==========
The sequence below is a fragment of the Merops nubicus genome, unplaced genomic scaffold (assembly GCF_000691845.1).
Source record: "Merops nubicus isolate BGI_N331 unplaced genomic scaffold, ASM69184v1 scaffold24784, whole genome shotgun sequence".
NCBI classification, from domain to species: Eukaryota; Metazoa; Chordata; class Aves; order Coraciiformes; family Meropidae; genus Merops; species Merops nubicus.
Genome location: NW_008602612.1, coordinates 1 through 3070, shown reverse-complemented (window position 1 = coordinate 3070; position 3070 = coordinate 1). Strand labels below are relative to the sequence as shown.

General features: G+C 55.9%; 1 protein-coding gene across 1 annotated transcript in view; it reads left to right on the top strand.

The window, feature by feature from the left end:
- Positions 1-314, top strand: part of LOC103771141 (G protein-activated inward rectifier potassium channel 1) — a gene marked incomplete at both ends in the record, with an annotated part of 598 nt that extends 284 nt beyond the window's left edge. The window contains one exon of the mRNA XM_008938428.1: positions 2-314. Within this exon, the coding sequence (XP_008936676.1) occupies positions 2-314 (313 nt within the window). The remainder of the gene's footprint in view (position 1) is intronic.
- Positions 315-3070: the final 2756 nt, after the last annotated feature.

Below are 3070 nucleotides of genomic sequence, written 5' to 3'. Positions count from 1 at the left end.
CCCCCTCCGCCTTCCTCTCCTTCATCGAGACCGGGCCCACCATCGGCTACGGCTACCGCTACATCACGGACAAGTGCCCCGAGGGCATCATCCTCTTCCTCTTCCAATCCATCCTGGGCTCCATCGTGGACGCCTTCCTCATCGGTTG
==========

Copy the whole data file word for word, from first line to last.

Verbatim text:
The sequence below is a fragment of the Merops nubicus genome, unplaced genomic scaffold (assembly GCF_000691845.1).
Source record: "Merops nubicus isolate BGI_N331 unplaced genomic scaffold, ASM69184v1 scaffold24784, whole genome shotgun sequence".
NCBI classification, from domain to species: Eukaryota; Metazoa; Chordata; class Aves; order Coraciiformes; family Meropidae; genus Merops; species Merops nubicus.
Genome location: NW_008602612.1, coordinates 1 through 3070, shown reverse-complemented (window position 1 = coordinate 3070; position 3070 = coordinate 1). Strand labels below are relative to the sequence as shown.

General features: G+C 55.9%; 1 protein-coding gene across 1 annotated transcript in view; it reads left to right on the top strand.

The window, feature by feature from the left end:
- Positions 1-314, top strand: part of LOC103771141 (G protein-activated inward rectifier potassium channel 1) — a gene marked incomplete at both ends in the record, with an annotated part of 598 nt that extends 284 nt beyond the window's left edge. The window contains one exon of the mRNA XM_008938428.1: positions 2-314. Within this exon, the coding sequence (XP_008936676.1) occupies positions 2-314 (313 nt within the window). The remainder of the gene's footprint in view (position 1) is intronic.
- Positions 315-3070: the final 2756 nt, after the last annotated feature.

Below are 3070 nucleotides of genomic sequence, written 5' to 3'. Positions count from 1 at the left end.
CCCCCTCCGCCTTCCTCTCCTTCATCGAGACCGGGCCCACCATCGGCTACGGCTACCGCTACATCACGGACAAGTGCCCCGAGGGCATCATCCTCTTCCTCTTCCAATCCATCCTGGGCTCCATCGTGGACGCCTTCCTCATCGGTTG